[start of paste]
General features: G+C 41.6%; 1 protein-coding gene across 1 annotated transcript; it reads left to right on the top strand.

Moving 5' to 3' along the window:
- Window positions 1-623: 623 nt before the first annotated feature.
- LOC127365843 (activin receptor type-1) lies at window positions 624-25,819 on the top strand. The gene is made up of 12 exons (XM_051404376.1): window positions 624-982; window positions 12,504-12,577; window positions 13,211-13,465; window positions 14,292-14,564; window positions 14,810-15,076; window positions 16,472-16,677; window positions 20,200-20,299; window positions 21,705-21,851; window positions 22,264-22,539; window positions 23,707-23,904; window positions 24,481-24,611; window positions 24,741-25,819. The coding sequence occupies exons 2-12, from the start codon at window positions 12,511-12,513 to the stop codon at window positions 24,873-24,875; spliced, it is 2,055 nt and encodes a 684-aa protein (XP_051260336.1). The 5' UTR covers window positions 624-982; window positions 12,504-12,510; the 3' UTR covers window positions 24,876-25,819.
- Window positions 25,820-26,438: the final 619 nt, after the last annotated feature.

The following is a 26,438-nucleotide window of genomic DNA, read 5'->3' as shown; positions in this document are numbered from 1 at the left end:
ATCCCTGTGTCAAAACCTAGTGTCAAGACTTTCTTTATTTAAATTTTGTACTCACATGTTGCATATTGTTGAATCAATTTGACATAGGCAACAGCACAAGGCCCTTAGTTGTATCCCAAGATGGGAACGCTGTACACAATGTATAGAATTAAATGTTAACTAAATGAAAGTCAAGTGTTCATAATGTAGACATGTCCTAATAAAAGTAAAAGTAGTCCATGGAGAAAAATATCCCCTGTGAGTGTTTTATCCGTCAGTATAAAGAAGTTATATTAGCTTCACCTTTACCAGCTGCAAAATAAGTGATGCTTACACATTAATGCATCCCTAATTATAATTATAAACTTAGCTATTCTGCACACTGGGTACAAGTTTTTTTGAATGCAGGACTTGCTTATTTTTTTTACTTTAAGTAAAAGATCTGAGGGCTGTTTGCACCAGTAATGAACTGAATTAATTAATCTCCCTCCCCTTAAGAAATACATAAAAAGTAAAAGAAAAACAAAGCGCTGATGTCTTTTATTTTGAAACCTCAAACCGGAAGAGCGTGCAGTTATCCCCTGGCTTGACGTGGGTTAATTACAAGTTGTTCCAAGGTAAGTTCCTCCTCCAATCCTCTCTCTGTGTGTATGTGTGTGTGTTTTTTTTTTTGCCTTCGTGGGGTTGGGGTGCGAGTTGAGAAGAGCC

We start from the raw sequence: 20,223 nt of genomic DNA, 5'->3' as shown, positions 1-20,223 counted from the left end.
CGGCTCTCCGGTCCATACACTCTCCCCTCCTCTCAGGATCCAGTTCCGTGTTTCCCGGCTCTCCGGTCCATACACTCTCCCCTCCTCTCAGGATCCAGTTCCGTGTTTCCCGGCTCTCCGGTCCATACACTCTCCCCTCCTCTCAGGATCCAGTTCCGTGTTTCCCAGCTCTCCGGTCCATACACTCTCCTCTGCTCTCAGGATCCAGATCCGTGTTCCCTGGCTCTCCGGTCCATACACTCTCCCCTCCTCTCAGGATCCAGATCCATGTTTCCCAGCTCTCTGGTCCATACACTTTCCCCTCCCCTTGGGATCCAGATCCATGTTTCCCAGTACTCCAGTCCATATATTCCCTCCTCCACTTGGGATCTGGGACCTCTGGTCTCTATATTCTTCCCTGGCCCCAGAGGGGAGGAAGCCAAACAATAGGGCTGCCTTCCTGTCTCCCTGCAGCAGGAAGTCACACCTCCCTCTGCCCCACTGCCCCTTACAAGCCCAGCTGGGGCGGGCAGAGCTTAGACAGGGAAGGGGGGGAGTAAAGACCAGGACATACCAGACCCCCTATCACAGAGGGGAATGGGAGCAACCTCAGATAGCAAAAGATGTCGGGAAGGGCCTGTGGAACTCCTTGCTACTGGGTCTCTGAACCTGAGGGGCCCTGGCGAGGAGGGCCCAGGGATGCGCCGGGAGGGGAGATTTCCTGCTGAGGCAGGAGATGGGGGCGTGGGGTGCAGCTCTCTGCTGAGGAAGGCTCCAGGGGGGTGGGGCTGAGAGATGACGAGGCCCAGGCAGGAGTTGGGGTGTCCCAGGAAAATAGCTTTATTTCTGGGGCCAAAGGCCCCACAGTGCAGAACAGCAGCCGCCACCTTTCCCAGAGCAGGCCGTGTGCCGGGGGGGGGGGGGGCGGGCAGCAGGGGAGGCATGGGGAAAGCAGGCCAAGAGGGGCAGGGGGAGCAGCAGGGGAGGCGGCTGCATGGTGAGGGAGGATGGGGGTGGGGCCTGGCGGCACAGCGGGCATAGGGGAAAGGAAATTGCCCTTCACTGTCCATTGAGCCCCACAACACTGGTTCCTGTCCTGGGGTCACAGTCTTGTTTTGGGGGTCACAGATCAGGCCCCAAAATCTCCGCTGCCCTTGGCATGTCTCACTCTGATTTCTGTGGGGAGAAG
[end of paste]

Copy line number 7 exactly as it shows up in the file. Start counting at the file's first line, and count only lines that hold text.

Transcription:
ATCCCTGTGTCAAAACCTAGTGTCAAGACTTTCTTTATTTAAATTTTGTACTCACATGTTGCATATTGTTGAATCAATTTGACATAGGCAACAGCACAAGGCCCTTAGTTGTATCCCAAGATGGGAACGCTGTACACAATGTATAGAATTAAATGTTAACTAAATGAAAGTCAAGTGTTCATAATGTAGACATGTCCTAATAAAAGTAAAAGTAGTCCATGGAGAAAAATATCCCCTGTGAGTGTTTTATCCGTCAGTATAAAGAAGTTATATTAGCTTCACCTTTACCAGCTGCAAAATAAGTGATGCTTACACATTAATGCATCCCTAATTATAATTATAAACTTAGCTATTCTGCACACTGGGTACAAGTTTTTTTGAATGCAGGACTTGCTTATTTTTTTTACTTTAAGTAAAAGATCTGAGGGCTGTTTGCACCAGTAATGAACTGAATTAATTAATCTCCCTCCCCTTAAGAAATACATAAAAAGTAAAAGAAAAACAAAGCGCTGATGTCTTTTATTTTGAAACCTCAAACCGGAAGAGCGTGCAGTTATCCCCTGGCTTGACGTGGGTTAATTACAAGTTGTTCCAAGGTAAGTTCCTCCTCCAATCCTCTCTCTGTGTGTATGTGTGTGTGTTTTTTTTTTTGCCTTCGTGGGGTTGGGGTGCGAGTTGAGAAGAGCC